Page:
Not everything is turning sour for social network Twitter. Its Periscope live video streaming app has tallied 10 million users since launching back in March.
Interestingly, as of last week, users are viewing more than 40 years of live video per day through the iOS and Android apps. That’s a pretty impressive number.
In a blog post announcing the news, the company noted it is focusing on that metric instead of attempting to measure the number of active users on the service:
It’s most reflective of the value we’re creating for people and the world. Success for broadcasters means more time watched on their broadcasts. Success for the audience (viewers who are watching and participating in a Periscope) means more high quality broadcasts in their feeds that they want to watch and participate in. Success for broadcasters and their audience means success for Periscope.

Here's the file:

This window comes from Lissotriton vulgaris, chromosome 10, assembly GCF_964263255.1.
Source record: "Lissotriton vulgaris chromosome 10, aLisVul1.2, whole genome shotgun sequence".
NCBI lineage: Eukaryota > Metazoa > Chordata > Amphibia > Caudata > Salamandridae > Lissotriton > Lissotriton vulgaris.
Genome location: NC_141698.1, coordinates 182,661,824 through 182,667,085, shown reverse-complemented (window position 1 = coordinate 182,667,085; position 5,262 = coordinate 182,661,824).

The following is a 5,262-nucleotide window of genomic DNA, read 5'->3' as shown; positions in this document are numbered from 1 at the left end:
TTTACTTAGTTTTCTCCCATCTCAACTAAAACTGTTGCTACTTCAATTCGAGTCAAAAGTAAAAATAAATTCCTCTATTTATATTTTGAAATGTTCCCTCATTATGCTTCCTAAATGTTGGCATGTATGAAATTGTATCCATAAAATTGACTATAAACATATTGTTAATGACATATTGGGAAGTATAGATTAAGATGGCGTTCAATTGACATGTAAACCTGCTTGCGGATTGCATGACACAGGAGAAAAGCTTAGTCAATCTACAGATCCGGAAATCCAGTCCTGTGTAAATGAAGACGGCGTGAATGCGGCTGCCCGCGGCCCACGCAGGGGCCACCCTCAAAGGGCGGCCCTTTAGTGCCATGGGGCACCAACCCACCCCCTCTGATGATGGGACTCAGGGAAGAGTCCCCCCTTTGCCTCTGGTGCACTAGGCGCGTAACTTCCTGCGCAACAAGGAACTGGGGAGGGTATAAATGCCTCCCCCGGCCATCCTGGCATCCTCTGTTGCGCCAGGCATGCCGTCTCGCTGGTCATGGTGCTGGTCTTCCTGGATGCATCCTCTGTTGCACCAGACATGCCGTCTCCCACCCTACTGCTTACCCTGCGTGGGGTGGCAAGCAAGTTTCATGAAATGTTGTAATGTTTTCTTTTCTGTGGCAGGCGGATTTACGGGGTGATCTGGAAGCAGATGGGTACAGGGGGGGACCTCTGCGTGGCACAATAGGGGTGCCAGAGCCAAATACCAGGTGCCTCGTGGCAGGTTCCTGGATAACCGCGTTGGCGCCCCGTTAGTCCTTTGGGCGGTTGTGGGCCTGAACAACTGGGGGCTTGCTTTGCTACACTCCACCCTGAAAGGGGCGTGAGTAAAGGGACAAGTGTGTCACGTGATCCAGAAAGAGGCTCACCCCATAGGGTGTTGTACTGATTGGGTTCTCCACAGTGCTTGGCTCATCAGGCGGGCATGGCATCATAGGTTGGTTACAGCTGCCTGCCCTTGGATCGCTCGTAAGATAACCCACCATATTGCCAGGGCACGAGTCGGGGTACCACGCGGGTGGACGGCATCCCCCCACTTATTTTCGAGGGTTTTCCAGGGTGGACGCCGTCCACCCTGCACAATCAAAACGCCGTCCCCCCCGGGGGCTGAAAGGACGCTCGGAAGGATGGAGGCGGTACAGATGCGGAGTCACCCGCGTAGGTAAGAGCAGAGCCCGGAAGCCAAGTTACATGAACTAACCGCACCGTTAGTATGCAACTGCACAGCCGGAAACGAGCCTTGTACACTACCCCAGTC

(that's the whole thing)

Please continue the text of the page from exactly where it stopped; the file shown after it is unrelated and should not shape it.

Along with its own iOS app, Periscope is deeply integrated into Twitter. Users can share live video links directly with their followers.
While I’m usually not one to jump on the latest social networking trend, I’ve been really pleased with the quality of the video on Periscope. I’m interested to see what users can do with the service in the future.
And Twitter itself has recently rolled out a substantial change to its direct messaging feature. Originally announced earlier this summer, users no longer are confined to 140-character messages. DMs are now capped at 10,000 characters, which should allow more than enough space for users to get their entire point across.
As always, actual tweets will still be limited to 140 characters.
The change is rolling out on the Web and in Twitter’s official iOS app. Users of other third-party Twitter clients like Tweetbot or Twitterrific should also be able to take advantage of the much longer character limit without any issues.
While I definitely use Twitter, I’m not a big fan of the direct messaging system with either a 140- or 10,000-character limit. But I wouldn’t be surprised if this was the first step in moving the DM system into a separate app like Facebook Messenger.